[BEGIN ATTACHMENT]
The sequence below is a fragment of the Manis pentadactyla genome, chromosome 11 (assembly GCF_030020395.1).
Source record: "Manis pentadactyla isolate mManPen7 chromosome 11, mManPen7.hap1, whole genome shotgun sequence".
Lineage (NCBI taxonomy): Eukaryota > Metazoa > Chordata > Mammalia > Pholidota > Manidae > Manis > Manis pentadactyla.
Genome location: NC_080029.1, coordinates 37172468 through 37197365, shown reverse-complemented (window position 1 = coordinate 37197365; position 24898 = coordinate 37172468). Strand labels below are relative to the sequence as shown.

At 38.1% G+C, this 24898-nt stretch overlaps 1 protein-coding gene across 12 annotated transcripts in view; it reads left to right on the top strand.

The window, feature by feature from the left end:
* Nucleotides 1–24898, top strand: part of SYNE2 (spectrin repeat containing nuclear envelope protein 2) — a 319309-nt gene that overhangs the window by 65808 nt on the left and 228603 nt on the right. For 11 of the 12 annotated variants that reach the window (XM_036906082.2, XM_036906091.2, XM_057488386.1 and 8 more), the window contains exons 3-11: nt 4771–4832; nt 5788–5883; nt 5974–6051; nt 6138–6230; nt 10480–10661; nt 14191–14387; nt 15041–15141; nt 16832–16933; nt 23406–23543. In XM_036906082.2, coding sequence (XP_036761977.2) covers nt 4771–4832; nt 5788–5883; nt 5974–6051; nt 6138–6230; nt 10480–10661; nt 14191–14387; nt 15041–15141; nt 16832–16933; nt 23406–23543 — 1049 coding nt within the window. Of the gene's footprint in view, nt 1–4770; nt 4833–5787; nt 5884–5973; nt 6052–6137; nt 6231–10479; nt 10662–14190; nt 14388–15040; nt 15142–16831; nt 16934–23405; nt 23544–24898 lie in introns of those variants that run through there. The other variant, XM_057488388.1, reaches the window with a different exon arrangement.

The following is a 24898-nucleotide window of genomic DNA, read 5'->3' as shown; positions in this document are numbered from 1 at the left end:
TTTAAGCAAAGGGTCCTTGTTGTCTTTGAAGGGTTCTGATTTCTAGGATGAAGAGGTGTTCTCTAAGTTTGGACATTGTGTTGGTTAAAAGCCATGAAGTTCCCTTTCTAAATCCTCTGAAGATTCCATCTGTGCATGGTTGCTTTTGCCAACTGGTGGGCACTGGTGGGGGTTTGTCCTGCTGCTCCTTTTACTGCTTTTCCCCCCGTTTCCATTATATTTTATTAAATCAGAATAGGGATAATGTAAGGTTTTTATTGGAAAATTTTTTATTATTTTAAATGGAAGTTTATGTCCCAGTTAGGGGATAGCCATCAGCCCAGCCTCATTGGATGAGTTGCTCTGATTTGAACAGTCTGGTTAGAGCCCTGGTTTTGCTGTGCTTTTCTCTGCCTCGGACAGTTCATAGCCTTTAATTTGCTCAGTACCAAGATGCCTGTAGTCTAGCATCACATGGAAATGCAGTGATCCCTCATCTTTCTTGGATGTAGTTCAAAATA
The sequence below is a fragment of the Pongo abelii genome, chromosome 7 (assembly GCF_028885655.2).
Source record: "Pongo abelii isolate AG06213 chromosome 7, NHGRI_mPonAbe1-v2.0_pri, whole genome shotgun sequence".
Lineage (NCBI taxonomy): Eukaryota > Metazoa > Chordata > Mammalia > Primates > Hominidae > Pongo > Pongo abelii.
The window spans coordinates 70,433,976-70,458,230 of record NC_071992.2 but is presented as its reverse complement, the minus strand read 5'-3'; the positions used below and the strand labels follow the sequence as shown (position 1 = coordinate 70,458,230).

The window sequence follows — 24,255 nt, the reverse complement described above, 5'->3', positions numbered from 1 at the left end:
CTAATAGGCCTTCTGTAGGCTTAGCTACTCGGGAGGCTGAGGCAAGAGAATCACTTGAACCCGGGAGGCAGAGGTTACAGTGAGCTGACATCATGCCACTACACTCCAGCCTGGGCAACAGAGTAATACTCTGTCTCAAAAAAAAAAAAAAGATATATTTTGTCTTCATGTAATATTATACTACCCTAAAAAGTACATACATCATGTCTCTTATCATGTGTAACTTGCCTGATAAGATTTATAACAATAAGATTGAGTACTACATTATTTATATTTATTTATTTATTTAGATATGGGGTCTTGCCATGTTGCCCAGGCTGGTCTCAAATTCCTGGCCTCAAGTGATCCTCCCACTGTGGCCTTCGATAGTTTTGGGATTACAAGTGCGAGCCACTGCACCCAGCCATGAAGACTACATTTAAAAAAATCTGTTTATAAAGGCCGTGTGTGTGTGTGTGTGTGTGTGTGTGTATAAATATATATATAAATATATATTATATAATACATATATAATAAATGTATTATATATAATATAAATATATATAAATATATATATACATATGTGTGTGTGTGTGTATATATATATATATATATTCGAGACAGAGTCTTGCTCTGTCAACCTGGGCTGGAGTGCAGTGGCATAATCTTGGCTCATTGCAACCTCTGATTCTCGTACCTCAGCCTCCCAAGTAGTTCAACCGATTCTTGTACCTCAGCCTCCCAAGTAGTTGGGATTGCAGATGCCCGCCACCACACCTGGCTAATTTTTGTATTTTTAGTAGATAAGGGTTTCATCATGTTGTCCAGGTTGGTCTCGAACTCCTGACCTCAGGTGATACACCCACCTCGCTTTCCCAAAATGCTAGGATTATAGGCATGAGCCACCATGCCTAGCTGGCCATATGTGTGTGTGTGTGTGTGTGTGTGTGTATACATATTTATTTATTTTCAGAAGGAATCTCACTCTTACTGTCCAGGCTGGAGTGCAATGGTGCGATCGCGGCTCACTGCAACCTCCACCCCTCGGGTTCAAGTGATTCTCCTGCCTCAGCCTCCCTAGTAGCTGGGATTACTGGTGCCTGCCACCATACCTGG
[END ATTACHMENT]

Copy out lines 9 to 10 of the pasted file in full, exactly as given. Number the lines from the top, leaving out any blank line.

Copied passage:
TTTAAGCAAAGGGTCCTTGTTGTCTTTGAAGGGTTCTGATTTCTAGGATGAAGAGGTGTTCTCTAAGTTTGGACATTGTGTTGGTTAAAAGCCATGAAGTTCCCTTTCTAAATCCTCTGAAGATTCCATCTGTGCATGGTTGCTTTTGCCAACTGGTGGGCACTGGTGGGGGTTTGTCCTGCTGCTCCTTTTACTGCTTTTCCCCCCGTTTCCATTATATTTTATTAAATCAGAATAGGGATAATGTAAGGTTTTTATTGGAAAATTTTTTATTATTTTAAATGGAAGTTTATGTCCCAGTTAGGGGATAGCCATCAGCCCAGCCTCATTGGATGAGTTGCTCTGATTTGAACAGTCTGGTTAGAGCCCTGGTTTTGCTGTGCTTTTCTCTGCCTCGGACAGTTCATAGCCTTTAATTTGCTCAGTACCAAGATGCCTGTAGTCTAGCATCACATGGAAATGCAGTGATCCCTCATCTTTCTTGGATGTAGTTCAAAATA
The sequence below is a fragment of the Pongo abelii genome, chromosome 7 (assembly GCF_028885655.2).